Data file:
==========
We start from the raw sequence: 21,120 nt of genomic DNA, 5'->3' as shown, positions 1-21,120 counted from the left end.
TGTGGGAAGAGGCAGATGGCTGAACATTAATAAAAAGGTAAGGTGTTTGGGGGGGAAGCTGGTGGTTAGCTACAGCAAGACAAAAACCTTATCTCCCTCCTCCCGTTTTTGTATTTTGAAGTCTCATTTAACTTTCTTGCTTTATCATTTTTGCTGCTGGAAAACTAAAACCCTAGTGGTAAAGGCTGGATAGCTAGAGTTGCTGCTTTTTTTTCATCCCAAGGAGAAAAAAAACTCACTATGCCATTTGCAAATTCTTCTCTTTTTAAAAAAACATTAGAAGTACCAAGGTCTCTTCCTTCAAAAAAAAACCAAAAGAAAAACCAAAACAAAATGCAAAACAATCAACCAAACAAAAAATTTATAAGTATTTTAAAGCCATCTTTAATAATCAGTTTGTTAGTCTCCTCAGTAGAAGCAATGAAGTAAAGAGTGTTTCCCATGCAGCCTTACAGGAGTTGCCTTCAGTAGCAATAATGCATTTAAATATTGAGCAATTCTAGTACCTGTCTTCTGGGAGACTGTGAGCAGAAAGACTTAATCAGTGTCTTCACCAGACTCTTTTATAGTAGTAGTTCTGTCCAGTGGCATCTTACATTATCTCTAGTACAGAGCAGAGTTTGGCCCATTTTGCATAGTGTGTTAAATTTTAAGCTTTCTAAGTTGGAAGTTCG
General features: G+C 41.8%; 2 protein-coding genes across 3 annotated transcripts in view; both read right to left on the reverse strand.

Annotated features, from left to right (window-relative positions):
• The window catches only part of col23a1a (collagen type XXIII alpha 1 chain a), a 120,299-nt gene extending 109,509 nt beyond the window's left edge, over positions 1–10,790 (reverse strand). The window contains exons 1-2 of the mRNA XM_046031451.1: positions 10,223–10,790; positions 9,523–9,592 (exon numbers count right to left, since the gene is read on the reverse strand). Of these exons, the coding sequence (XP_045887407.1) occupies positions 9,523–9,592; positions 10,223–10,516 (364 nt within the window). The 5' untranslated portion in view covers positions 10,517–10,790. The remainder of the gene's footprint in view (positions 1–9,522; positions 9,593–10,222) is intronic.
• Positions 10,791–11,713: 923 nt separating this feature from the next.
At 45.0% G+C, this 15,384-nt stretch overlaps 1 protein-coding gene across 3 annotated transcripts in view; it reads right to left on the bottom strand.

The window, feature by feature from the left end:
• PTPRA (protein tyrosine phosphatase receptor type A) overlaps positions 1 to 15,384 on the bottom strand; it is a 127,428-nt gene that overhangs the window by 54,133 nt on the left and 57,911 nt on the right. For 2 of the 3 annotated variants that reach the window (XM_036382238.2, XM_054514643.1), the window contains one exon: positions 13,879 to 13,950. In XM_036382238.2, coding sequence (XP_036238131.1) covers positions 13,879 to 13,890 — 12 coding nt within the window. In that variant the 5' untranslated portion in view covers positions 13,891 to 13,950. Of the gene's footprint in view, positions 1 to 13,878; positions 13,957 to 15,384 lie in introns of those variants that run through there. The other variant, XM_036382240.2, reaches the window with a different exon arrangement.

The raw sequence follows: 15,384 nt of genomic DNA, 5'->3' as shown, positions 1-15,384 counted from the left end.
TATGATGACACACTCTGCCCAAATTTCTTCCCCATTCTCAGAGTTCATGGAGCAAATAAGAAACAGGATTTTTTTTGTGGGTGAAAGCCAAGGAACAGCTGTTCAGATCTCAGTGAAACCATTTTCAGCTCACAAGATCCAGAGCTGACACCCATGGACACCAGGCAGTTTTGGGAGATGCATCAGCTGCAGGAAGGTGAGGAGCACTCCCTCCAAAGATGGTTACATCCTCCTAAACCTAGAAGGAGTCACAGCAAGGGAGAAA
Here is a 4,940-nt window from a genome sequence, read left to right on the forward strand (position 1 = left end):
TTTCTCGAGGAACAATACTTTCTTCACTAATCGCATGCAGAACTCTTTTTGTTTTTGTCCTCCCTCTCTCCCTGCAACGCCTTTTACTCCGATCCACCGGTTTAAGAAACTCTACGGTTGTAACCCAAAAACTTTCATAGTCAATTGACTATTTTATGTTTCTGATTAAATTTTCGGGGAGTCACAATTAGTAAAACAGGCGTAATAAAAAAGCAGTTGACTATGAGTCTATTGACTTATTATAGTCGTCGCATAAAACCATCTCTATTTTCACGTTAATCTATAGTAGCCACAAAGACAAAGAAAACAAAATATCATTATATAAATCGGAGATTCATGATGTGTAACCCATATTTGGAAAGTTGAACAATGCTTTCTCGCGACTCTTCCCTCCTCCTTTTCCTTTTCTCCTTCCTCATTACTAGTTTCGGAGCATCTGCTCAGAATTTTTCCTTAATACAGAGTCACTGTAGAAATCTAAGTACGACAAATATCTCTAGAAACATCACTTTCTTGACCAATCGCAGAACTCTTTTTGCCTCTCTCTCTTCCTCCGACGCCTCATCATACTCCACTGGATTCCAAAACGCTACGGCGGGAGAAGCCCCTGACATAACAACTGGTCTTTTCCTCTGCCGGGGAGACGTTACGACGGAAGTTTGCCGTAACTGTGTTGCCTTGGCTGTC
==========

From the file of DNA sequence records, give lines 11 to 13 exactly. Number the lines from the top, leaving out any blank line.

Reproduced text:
TATGATGACACACTCTGCCCAAATTTCTTCCCCATTCTCAGAGTTCATGGAGCAAATAAGAAACAGGATTTTTTTTGTGGGTGAAAGCCAAGGAACAGCTGTTCAGATCTCAGTGAAACCATTTTCAGCTCACAAGATCCAGAGCTGACACCCATGGACACCAGGCAGTTTTGGGAGATGCATCAGCTGCAGGAAGGTGAGGAGCACTCCCTCCAAAGATGGTTACATCCTCCTAAACCTAGAAGGAGTCACAGCAAGGGAGAAA
Here is a 4,940-nt window from a genome sequence, read left to right on the forward strand (position 1 = left end):
TTTCTCGAGGAACAATACTTTCTTCACTAATCGCATGCAGAACTCTTTTTGTTTTTGTCCTCCCTCTCTCCCTGCAACGCCTTTTACTCCGATCCACCGGTTTAAGAAACTCTACGGTTGTAACCCAAAAACTTTCATAGTCAATTGACTATTTTATGTTTCTGATTAAATTTTCGGGGAGTCACAATTAGTAAAACAGGCGTAATAAAAAAGCAGTTGACTATGAGTCTATTGACTTATTATAGTCGTCGCATAAAACCATCTCTATTTTCACGTTAATCTATAGTAGCCACAAAGACAAAGAAAACAAAATATCATTATATAAATCGGAGATTCATGATGTGTAACCCATATTTGGAAAGTTGAACAATGCTTTCTCGCGACTCTTCCCTCCTCCTTTTCCTTTTCTCCTTCCTCATTACTAGTTTCGGAGCATCTGCTCAGAATTTTTCCTTAATACAGAGTCACTGTAGAAATCTAAGTACGACAAATATCTCTAGAAACATCACTTTCTTGACCAATCGCAGAACTCTTTTTGCCTCTCTCTCTTCCTCCGACGCCTCATCATACTCCACTGGATTCCAAAACGCTACGGCGGGAGAAGCCCCTGACATAACAACTGGTCTTTTCCTCTGCCGGGGAGACGTTACGACGGAAGTTTGCCGTAACTGTGTTGCCTTGGCTGTC